Assessing the effiency of recombination

The number of colonies determines the efficiency of the opened vector and fragment recombination. The percentage of colonies with active lipase activity gives an estimate of the mixing of the active and inactive genes - theoretically it can be calculated for one frameshift that the closer to 50% the better mixing if equal likelihood of wild type and frameshift, 25% for 2 frameshifts and 12.5% for 3 frameshifts.

Frameshift mutation The frameshift mutation were created either by filling in a restriction site (in case of 5' overhang) or deleting the "sticky ends" (in case of 3' overhang) by T4 DNA polymerase with or without dNTP (deoxynucleotides = equal amounts of dATP, dTTP, dCTP and dGTP) . Methods for filling in of restriction sites (referred to as "F" on Figure 7) and deleting the sticky ends (referred to as "(D)" on Figure 7) are well known in the art. Method for assessing colonies with lipase activity

The number of colonies and positives (i.e. with lipase activity) are calculated as the average of 3 plates. The cultivation condition and screening condition used is the following:

1) Provide SC Ura-plates with a protein binding filter (Nylon filter) onto the plate.

2) Spread yeast cells containing a parent lipase gene or a mutated lipase gene on the filter and incubate for 3 or 4 days at 30°C.

3) Remove the protein binding filter with the colonies to a petri dish containing: An agarose solution comprising an olive oil emulsion (2% PVA:01ive oil=2:l), Brilliant green (indicator, 0.004%) , 100 mM tris buffer pH 9. 5) Identify colonies expressing lipase activity in the form of blue- green spots.

EXAMPLES

Example 1

Testing in vivo recombination of two homologous genes The Saccharomyces cerevisiae expression plasmid pJS026 was constructed as described above in the "Material and Methods"- section.

A synthetic Humicola lanuginosa lipase gene (in pJS037) containing 12 additional restriction sites (see figure 4) was cut with Nrul, PstI, and Nrul and PstI, respectively, to open the gene approximately in the middle of the DNA sequence encoding the lipase.

The opened plasmid (pJS037) was transformed into Saccharomyces cerevisiae YNG318 together with an about 0.9 kb wild-type Humicola lanuginosa lipase DNA fragment (see figure 1) prepared from pJS026 by PCR amplification.

Further, the opened plasmid was also transformed into the yeast recombination host cell alone (i.e. without the 0.9 kb synthetic lipase DN-i fragment) .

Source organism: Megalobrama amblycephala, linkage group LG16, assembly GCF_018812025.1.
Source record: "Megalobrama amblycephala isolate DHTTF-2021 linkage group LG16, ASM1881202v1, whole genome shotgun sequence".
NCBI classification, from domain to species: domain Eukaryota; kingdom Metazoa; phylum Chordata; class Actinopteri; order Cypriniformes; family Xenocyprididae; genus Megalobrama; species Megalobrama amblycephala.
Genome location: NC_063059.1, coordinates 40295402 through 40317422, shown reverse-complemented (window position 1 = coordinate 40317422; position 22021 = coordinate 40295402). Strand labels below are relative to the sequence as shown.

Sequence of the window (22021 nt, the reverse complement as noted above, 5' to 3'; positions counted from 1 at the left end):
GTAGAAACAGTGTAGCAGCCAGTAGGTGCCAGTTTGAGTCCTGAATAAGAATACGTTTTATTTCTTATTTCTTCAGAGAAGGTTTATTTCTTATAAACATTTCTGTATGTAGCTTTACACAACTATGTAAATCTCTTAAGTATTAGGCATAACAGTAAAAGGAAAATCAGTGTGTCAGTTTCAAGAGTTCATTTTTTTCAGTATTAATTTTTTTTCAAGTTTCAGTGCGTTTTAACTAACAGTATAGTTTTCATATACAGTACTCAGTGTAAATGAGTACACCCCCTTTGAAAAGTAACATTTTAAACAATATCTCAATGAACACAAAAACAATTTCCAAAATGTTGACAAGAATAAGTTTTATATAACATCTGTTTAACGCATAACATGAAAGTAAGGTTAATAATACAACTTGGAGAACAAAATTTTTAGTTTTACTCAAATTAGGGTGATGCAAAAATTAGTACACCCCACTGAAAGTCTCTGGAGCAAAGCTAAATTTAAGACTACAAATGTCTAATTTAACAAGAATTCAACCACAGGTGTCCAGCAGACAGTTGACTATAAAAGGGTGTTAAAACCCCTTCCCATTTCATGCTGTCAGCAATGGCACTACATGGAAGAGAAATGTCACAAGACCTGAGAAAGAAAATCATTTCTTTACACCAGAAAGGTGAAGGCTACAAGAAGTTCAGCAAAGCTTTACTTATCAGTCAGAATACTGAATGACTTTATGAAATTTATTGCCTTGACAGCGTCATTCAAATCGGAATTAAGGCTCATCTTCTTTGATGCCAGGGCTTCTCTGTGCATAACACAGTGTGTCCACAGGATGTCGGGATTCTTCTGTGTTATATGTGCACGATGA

The transformed yeast cells were grown as described in the "Ma- terials and Method"-section above, and the transformation frequency was determined as described above.

It was found that the transformation frequency of the opened plasmid alone was very low (10 transformants per mg opened plasmid), in comparison to the transformation frequency of said plasmid/fragment (50,000 transformants per mg opened plasmid).

The plasmid/fragment was PCR amplified resulting in 20 transformants containing fragments covering the lipase gene region of the recombined plasmid/fragments. The recombination mixture of the 20 transformants were analyzed by restriction site digestion using standard methods. The result is displayed in Table 1.

Table 1

Nrul (not tested) PCR Sphl Hindlll PstI BstXl Nhl BstEII Kpnl Xhol fragment

Pl wt wt wt wt wt wt wt wt

P2 sg sg sg t t wt wt wt

P3 sg sg sg sg nd sg sg nd

P4 nd sg sg wt nd wt nd nd

P5 wt wt nd wt wt wt wt wt

P6 sg sg sg sg sg sg sg nd

Nl wt wt wt wt sg wt wt wt

N2 t wt wt wt wt wt wt wt

N3 wt wt wt wt wt wt t wt

N4 sg sg sg wt wt wt wt wt

N5 sg sg sg wt wt wt wt t

N6 t wt wt sg sg sg sg sg

P/Nl sg sg sg wt t wt wt wt

P/N2 sg sg sg sg sg sg sg nd

P/N3 sg sg sg wt nd sg sg sg

P/N4 sg sg sg sg sg sg sg nd

P/N5 sg sg sg sg sg sg sg nd

P/N6 sg sg sg wt nd sg sg sg

P/N7 nd wt wt t nd wt nd wt

P/N8 sg sg sg wt wt wt sg nd

P: plasmid opened with PstI

N: Plasmid opened with NRuI

P/N: plasmid opened with PstI and NRuI (resulting in the removal of a 75 bp fragment) wt: wild-type gene restriction enzyme pattern sg: synthetic gene restriction enzyme pattern nd: not determined

As can bee seen from Table 1 10 transformants (equivalent to 50%) contained recombined DNA sequences. 4 of these 10 DNA sequences (equivalent to 20%) contained either a region of the wild-type gene recombined into the synthetic gene or a region of the synthetic gene recombined into the wild-type fragment.

Example 2

In vivo recombination of Humicola lanuginosa lipase variants The DNA sequences of 20 variants of the Humicola lanuginosa lipase were in vivo recombined in the same mixture.

Six vectors were prepared from the lipase variants (a) to (f) (see the list above) by ligation into the yeast expression vector pJS037. All vectors were cut open with Nrul.

DNA fragment of all 20 homologous DNA sequences (g) to (aa) (see the list above) were prepared by PCR amplification using standard methods.

The 20 DNA fragments and the 6 opened vectors were mixed and transformed into the yeast Saccharomyces cerevisiae YNG318 by standard methods. The recombination host cell was cultivated as described above and screened as described above. About 20 trans¬ formants were isolated and tested for improved wash performance using the filter assay method described in the "Material and Methods"-section.

Two positive transformants (named A and B) were identified using the filter assay.

In comparison to the wild-type amino acid sequence the two re¬ combined positive transformants had the following mutations.

A: D57G, N94K, D96L, P256T

A is a recombination of two variants. originates from the vector (d)

==== originates from the DNA fragment prepared from variant (y)

B: D57G, G59V, N94K, D96L, L97M, S116P, S170P, N249R ???? <<«< ????? =====

B is a recombination of vector (c) , DNA fragments (n) and (u) . originates from the vector (c)